After the interview and when the employment contract is offered, having a dental CPA review it would be helpful since that person will have experience with others who have been hired as associates and with what the market of dental practices in the area have been offering to associates. It is worth the cost of the review.

What about guarantees and opportunities for advancement?

The stress of production should not be placed on the associate in the early stages of the job once it has been accepted. There should be a time frame when there is a guarantee of a salary while learning the techniques and nuances of the owner and his or her dental practice. Also, the associate will be getting to know the patients and developing relationships with them as well as the other employees.

With most practices there is a percentage of collections that is used as the benchmark for the associate to earn his or her livelihood. Depending on the geographic area of the country, these percentages may range from 25% to 40% with or without subtractions for lab fees.

During the early period of adjustment for the new associate, the last thing needed is a push for production from someone who is still learning about the dental practice. The associate and the owner should agree on a certain amount of time when there is a salary without the need for production analysis. This can be as short as three months before the associate is paid based on the collections stemming from his or her production. Without this guarantee, the owner and the associate may be sharing a stress-related tension that will help neither since it is not practical to expect the new hire to be able to produce at a maximum level during the early learning curve.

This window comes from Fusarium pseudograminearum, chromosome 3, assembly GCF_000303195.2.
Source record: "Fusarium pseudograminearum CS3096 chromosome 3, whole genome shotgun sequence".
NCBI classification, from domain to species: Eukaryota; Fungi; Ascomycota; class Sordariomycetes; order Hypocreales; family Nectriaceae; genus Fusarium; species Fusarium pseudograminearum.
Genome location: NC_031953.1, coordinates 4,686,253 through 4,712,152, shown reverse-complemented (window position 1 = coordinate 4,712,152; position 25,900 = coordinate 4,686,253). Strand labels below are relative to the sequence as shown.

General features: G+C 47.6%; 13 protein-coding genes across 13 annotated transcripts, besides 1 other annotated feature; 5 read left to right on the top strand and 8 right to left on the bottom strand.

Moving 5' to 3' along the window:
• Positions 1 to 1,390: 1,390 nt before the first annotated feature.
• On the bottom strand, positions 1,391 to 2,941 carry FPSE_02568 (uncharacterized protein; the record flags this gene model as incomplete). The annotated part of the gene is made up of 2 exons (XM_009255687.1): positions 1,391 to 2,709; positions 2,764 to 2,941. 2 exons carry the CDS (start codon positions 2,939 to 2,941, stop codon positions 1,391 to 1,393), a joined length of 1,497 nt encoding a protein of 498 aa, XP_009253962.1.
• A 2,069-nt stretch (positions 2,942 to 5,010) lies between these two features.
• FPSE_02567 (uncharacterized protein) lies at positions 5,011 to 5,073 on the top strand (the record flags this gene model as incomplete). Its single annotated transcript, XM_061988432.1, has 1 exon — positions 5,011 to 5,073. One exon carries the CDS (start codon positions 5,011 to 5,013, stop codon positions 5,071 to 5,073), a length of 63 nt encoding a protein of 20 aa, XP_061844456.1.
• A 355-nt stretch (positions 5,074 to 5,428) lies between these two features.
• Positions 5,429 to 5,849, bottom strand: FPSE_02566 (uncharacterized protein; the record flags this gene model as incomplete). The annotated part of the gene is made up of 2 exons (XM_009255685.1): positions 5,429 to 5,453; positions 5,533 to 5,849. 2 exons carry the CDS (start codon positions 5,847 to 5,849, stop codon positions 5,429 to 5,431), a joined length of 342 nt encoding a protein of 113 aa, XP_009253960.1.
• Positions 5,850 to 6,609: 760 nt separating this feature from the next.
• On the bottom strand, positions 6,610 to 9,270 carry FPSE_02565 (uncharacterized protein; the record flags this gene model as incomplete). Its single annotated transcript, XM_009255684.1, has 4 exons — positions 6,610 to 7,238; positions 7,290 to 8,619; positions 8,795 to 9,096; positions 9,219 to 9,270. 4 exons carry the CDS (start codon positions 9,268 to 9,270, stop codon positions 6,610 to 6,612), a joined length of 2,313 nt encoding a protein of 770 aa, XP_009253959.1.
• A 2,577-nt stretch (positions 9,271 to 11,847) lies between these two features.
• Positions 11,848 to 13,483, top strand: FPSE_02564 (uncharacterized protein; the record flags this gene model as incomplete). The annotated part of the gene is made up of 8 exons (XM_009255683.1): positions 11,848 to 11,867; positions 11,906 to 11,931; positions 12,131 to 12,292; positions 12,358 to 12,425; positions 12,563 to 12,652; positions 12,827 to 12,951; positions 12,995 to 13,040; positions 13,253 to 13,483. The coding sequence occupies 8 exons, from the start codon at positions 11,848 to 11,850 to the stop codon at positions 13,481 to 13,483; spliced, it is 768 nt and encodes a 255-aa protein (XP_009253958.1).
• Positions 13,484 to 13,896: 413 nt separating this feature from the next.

Administrative duties

So many dental school graduates have little knowledge of the financial affairs of the dental practice. There are quite a few owners of practices with a small understanding of how the finances of the practice run as well. This may be surprising. It is a good area for the associate to learn something about this while at the new practice if he or she has not had some type of training in the administrative side of the dental practice.

Real world training that is not from a book can be many times better than going to school to learn about this area of expertise. There will be questions that the owner will not be able to answer. It’s a great time to get permission to speak to the dental CPA to learn more from a professional finance person. This education will be invaluable.

As an informational piece, many of the DSO leaders have a strong knowledge of administration. This is a point of advancement up the DSO ladder that many new associates can’t take since they don’t understand these details of the business side of the dental practice.

Bruce Bryen, CPA, CVA is a certified public accountant with more than 45 years of experience and is a part of Baratz & Associates CPAs. He specializes in deferred compensation, such as retirement planning design; income and estate tax planning; determination of the proper organizational business structure; asset protection and structuring loan packages for presentation to financial institutions. He is experienced in providing litigation support services to dentists with Valuation and Expert Witness testimony in matrimonial and partnership dispute cases. He is also a financial writer for several dental journals. You may contact him at 609-502-0691 or at Bryenb@baratzcpa.com.